In Scandinavia, the countries that make up the region, tend to look as each other as very closely related, like cousins almost. The cultures of each individual country are very linked and very similar, and so are even some of the languages. Danes, Swedes and Norwegians can get by speaking their own language and still understanding each other. Finnish is a different language of different origin but a greater part of Finland are bilingual with Swedish as the second language so they are very closely linked after all.
All of this to say that I felt it was time to do an album that celebrates the heritage of my home region:-) so I came up with the idea for this Scandinavian Standards album where the concept is to take famous or iconic cultural heritage songs from the 4 Scandinavian countries, Denmark, Norway, Sweden and Finland, and do jazz trio renditions of them in my own style. So this is what we ended up with and I sincerely hope that my audiences will receive this album well!
The Scandinavian song book is actually very vast. As NHØP used to say: in Denmark we have a song for every occasion. For generations, school children used to gather in the morning and sing 2 songs together with their teachers before starting classes. At my school we used to sing from a book called “555 songs” which is only one out of many such books in Denmark and I am sure the other Scandinavian countries have similar anecdotes on the subject. So that will give you an idea of the extent of the Scandinavian Song book.
And my opinion about these songs is that they are generally incredibly great songs, often very beautiful and poetic and always very melodic and lyrical. And well written melodies and well crafted compositions. And overall very easy to adapt to jazz context, as their harmony, structure, melody and form is never very far from the parameters that jazz musicians are used to from playing the American-based standard jazz repertoire.
I think that now that jazz has become so universal and international, it doesn’t make so much sense anymore for non-American jazz musicians such as myself, to play just American standards. I think it is important to integrate our own cultural heritage into our choice of material and make jazz renditions of our own music just as the Americans did with theirs in the past. So just like I think that French jazz musicians should play French standards, Italian play Italian standards etc I think it is natural for me to play Scandinavian Standards.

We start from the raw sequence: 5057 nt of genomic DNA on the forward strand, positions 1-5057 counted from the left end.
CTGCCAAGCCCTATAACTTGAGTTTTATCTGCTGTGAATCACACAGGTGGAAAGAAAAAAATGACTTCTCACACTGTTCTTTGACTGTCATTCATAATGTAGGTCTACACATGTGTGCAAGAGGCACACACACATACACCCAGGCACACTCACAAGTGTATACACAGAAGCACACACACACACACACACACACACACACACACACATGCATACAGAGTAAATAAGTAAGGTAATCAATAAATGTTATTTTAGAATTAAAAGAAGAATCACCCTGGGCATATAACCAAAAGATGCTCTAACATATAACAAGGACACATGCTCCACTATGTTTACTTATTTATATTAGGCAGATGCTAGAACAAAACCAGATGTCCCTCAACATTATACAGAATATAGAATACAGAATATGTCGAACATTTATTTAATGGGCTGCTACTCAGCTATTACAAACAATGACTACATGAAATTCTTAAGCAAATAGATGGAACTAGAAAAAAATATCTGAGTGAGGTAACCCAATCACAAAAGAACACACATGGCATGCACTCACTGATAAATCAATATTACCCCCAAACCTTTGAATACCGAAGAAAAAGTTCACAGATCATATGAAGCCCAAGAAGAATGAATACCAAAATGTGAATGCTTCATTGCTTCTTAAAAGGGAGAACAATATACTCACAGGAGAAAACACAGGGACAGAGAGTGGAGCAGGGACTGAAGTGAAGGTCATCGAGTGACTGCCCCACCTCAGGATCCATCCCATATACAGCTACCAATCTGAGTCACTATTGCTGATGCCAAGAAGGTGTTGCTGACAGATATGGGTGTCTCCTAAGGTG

This new Scandinavian Standards album is actually my 37th album since my debut album in 1986 (in addition to numerous albums as a sideman or producer). It is also the second album with my current working trio which I have had since early 2011, featuring bassist Jonathan Bremer and drummer Niclas Bardeleben, who are in my opinion the two brightest new stars on the Copenhagen jazz scene and some of the greatest jazz talents to emerge from Denmark in many years. They are both only in their early twenties but are amazing musicians and shockingly mature for their age. I discovered them in 2009 and helped launch their careers in 2010 when I hired them as the house rhythm section of Copenhagen’s jazz club Montmartre, which gave them a window of wider exposure and an opportunity for musical experience and growth. I subsequently hired them as permanent members of my trio in early 2011 and they have evolved at incredible speed ever since then and it is with never ending wonder and awe that I watch them and listen to them play on stage with me every night. They are living examples of the strength and health of the Scandinavian jazz scene and I am very proud of them!
I wrote the arrangements for Scandinavian Standards in December 2012 and January 2013 and we recorded over the course of 2 sessions, one in late January and another in early March (see credits for exact dates). It is a studio recording and we did it at Focus Recording, the studio in Denmark owned by the legendary Danish recording engineer, Mr. Hans Nielsen, with whom I have worked with since 1986 when he engineered my debut album called “Here or There”. I edited and mixed the album myself and then I had Mr. Emil Spanyi do the mastering in Paris at his studio called Studio LDF.
I sincerely hope that many audiences across the world will enjoy this recording of ours and that it will help increase awareness in the collective consciousness, of the fact that there is a vast treasure of songs to be explored throughout Scandinavia and this is just the top of the iceberg.